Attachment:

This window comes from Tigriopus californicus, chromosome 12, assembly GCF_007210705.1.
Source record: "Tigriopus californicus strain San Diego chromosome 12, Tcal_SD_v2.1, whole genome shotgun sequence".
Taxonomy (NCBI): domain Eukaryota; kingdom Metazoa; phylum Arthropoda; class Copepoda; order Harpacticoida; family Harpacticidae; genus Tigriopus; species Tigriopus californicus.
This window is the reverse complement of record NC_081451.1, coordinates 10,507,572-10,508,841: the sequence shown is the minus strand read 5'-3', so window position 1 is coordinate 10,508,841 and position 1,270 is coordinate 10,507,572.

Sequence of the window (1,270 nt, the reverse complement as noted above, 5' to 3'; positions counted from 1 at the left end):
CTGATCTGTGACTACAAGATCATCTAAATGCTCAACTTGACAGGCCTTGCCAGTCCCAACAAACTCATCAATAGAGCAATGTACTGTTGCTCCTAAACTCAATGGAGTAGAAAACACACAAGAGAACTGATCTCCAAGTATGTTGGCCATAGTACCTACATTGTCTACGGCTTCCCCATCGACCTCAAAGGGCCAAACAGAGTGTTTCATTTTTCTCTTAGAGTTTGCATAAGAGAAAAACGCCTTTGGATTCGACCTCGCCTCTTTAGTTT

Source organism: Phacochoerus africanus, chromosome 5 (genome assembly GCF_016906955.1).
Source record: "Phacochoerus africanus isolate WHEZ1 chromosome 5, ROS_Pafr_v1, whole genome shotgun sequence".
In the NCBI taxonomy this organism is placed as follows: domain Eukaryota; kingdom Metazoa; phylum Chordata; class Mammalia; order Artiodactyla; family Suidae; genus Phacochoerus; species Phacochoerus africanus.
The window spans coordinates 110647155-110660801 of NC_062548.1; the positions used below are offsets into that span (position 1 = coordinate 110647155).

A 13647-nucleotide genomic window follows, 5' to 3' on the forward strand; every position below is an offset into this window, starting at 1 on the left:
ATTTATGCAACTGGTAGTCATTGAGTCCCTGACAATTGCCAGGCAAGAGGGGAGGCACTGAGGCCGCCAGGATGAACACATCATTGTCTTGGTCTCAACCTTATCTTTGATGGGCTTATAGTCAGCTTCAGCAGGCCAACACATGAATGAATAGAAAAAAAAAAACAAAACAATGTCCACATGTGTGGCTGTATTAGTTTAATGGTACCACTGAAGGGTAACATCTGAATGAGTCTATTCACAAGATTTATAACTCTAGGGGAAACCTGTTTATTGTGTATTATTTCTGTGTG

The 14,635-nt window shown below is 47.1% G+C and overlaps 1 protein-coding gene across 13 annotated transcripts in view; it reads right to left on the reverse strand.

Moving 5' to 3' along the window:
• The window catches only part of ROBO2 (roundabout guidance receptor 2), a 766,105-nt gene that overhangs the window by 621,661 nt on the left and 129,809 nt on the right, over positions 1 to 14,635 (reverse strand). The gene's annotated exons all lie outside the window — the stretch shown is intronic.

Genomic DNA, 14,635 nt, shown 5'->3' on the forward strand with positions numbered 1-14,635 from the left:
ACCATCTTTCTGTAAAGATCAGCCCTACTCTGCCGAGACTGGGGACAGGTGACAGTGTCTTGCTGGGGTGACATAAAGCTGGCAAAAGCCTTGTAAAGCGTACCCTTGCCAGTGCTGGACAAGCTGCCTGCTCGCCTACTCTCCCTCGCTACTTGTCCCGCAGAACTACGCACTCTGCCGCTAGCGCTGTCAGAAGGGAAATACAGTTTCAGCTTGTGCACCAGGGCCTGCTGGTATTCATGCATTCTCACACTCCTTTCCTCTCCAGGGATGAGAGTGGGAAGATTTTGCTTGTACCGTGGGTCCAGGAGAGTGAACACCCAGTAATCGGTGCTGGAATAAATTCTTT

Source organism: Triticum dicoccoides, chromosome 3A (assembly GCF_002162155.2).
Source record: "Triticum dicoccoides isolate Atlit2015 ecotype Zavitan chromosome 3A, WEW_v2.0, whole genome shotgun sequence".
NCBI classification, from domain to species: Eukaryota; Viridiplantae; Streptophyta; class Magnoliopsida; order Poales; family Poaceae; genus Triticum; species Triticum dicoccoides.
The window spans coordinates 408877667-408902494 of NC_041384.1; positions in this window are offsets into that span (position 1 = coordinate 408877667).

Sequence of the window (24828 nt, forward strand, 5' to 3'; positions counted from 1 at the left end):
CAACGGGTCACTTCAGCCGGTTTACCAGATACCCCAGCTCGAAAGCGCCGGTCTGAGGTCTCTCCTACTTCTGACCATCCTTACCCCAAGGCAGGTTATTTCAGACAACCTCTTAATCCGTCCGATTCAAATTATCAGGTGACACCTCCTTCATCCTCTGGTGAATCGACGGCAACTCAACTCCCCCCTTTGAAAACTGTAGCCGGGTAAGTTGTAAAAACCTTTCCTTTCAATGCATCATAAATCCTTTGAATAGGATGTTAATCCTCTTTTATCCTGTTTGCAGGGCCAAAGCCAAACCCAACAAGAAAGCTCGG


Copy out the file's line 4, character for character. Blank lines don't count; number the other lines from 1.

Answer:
This window is the reverse complement of record NC_081451.1, coordinates 10,507,572-10,508,841: the sequence shown is the minus strand read 5'-3', so window position 1 is coordinate 10,508,841 and position 1,270 is coordinate 10,507,572.